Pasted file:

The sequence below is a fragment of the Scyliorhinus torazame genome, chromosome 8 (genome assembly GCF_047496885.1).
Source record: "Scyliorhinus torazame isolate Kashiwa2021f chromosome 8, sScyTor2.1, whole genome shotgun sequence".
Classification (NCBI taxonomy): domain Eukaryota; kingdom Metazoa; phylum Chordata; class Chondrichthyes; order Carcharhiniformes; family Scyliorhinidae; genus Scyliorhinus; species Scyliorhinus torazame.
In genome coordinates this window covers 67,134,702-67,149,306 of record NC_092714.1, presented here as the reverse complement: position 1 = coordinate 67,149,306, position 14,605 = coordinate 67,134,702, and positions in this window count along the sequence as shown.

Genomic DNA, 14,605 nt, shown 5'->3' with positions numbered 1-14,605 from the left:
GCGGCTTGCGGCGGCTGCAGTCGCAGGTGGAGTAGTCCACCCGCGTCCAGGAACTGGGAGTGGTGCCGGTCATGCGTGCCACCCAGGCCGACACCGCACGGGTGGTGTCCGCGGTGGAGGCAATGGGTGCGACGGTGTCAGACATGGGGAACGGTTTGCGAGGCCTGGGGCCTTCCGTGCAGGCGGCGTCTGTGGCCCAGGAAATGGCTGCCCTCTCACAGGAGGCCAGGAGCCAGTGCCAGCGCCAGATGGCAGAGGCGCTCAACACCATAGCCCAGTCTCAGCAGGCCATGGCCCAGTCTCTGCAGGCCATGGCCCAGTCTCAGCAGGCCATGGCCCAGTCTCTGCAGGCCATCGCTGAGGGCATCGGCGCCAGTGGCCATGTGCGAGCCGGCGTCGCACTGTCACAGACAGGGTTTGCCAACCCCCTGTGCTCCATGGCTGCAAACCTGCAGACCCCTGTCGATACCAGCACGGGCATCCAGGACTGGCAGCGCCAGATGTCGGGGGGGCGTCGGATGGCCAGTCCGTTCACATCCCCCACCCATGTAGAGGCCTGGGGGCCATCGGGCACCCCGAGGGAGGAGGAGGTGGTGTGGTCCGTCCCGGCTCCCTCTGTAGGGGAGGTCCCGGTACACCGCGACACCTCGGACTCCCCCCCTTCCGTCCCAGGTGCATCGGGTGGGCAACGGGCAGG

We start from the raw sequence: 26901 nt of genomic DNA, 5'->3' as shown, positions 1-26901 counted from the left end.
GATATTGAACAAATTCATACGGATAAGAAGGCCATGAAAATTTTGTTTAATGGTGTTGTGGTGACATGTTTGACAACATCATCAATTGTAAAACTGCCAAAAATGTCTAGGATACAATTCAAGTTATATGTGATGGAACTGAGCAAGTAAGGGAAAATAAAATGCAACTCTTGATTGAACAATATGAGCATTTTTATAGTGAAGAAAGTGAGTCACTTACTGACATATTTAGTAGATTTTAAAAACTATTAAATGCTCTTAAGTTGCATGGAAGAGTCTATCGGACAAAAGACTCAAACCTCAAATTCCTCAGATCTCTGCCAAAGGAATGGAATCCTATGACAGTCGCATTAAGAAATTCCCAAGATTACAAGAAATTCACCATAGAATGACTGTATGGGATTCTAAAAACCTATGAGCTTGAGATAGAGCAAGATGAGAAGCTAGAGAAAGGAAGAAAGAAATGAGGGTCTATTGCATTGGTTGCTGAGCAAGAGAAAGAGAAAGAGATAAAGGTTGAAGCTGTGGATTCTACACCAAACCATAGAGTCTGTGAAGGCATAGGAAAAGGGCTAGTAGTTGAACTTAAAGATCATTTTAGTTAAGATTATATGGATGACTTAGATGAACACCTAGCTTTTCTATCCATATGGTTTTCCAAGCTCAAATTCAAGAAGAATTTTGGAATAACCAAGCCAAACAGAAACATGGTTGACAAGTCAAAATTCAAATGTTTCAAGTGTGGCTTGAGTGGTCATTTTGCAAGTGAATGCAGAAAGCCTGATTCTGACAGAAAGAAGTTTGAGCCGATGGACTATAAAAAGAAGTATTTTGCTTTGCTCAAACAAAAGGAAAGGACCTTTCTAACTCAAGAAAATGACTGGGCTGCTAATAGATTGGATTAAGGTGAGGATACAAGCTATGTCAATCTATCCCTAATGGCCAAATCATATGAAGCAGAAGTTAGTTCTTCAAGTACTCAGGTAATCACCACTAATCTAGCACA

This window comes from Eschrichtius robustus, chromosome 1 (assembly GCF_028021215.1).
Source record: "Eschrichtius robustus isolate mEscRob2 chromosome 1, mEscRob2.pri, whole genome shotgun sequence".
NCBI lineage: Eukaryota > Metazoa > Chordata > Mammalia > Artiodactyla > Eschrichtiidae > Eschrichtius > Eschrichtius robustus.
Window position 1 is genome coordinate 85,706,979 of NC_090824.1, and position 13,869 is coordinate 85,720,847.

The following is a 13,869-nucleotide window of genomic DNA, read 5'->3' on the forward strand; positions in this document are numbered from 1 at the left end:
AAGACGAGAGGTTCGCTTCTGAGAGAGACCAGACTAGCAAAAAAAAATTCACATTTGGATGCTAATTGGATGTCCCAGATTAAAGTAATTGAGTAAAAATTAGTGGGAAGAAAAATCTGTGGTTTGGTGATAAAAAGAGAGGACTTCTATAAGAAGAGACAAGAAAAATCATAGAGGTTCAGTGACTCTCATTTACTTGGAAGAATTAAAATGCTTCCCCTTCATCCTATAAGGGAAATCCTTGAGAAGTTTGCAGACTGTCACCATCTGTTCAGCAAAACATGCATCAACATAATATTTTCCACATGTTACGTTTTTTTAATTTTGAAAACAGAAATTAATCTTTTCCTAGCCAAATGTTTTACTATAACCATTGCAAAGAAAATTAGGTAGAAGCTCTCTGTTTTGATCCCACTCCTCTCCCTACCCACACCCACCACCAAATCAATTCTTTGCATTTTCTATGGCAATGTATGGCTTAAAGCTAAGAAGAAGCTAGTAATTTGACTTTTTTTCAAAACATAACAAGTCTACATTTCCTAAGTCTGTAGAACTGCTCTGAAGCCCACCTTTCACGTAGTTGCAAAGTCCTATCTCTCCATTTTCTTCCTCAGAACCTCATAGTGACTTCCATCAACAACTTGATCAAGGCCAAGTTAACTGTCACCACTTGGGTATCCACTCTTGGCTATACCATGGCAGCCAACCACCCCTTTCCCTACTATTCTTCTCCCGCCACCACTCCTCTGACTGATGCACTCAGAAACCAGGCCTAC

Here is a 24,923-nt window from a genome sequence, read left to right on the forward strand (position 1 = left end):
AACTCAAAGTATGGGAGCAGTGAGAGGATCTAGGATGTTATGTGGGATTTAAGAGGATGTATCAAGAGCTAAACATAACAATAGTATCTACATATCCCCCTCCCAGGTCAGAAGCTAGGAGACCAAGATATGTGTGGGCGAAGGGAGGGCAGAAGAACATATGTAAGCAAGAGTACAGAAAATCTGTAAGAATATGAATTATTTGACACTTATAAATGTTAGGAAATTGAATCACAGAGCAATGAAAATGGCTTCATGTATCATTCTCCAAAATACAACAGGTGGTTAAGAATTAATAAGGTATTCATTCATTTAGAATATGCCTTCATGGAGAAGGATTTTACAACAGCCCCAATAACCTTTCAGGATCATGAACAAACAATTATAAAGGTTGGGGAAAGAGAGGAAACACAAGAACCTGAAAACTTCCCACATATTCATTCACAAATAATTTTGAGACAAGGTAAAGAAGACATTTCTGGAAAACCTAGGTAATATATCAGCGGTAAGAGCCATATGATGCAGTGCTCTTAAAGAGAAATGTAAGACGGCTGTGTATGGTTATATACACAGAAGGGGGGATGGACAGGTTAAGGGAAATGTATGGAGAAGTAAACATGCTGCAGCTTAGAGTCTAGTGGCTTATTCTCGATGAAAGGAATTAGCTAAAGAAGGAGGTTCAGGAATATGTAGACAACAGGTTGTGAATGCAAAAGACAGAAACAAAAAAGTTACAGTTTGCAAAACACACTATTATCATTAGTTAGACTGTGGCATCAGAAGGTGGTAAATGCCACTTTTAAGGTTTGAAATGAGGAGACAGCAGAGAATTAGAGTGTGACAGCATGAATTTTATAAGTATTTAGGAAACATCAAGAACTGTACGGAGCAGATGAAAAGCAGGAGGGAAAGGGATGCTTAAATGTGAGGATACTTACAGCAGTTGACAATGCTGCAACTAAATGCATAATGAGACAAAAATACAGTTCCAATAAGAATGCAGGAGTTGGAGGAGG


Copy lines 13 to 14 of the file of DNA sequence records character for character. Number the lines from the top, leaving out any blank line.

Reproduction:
The following is a 13,869-nucleotide window of genomic DNA, read 5'->3' on the forward strand; positions in this document are numbered from 1 at the left end:
AAGACGAGAGGTTCGCTTCTGAGAGAGACCAGACTAGCAAAAAAAAATTCACATTTGGATGCTAATTGGATGTCCCAGATTAAAGTAATTGAGTAAAAATTAGTGGGAAGAAAAATCTGTGGTTTGGTGATAAAAAGAGAGGACTTCTATAAGAAGAGACAAGAAAAATCATAGAGGTTCAGTGACTCTCATTTACTTGGAAGAATTAAAATGCTTCCCCTTCATCCTATAAGGGAAATCCTTGAGAAGTTTGCAGACTGTCACCATCTGTTCAGCAAAACATGCATCAACATAATATTTTCCACATGTTACGTTTTTTTAATTTTGAAAACAGAAATTAATCTTTTCCTAGCCAAATGTTTTACTATAACCATTGCAAAGAAAATTAGGTAGAAGCTCTCTGTTTTGATCCCACTCCTCTCCCTACCCACACCCACCACCAAATCAATTCTTTGCATTTTCTATGGCAATGTATGGCTTAAAGCTAAGAAGAAGCTAGTAATTTGACTTTTTTTCAAAACATAACAAGTCTACATTTCCTAAGTCTGTAGAACTGCTCTGAAGCCCACCTTTCACGTAGTTGCAAAGTCCTATCTCTCCATTTTCTTCCTCAGAACCTCATAGTGACTTCCATCAACAACTTGATCAAGGCCAAGTTAACTGTCACCACTTGGGTATCCACTCTTGGCTATACCATGGCAGCCAACCACCCCTTTCCCTACTATTCTTCTCCCGCCACCACTCCTCTGACTGATGCACTCAGAAACCAGGCCTAC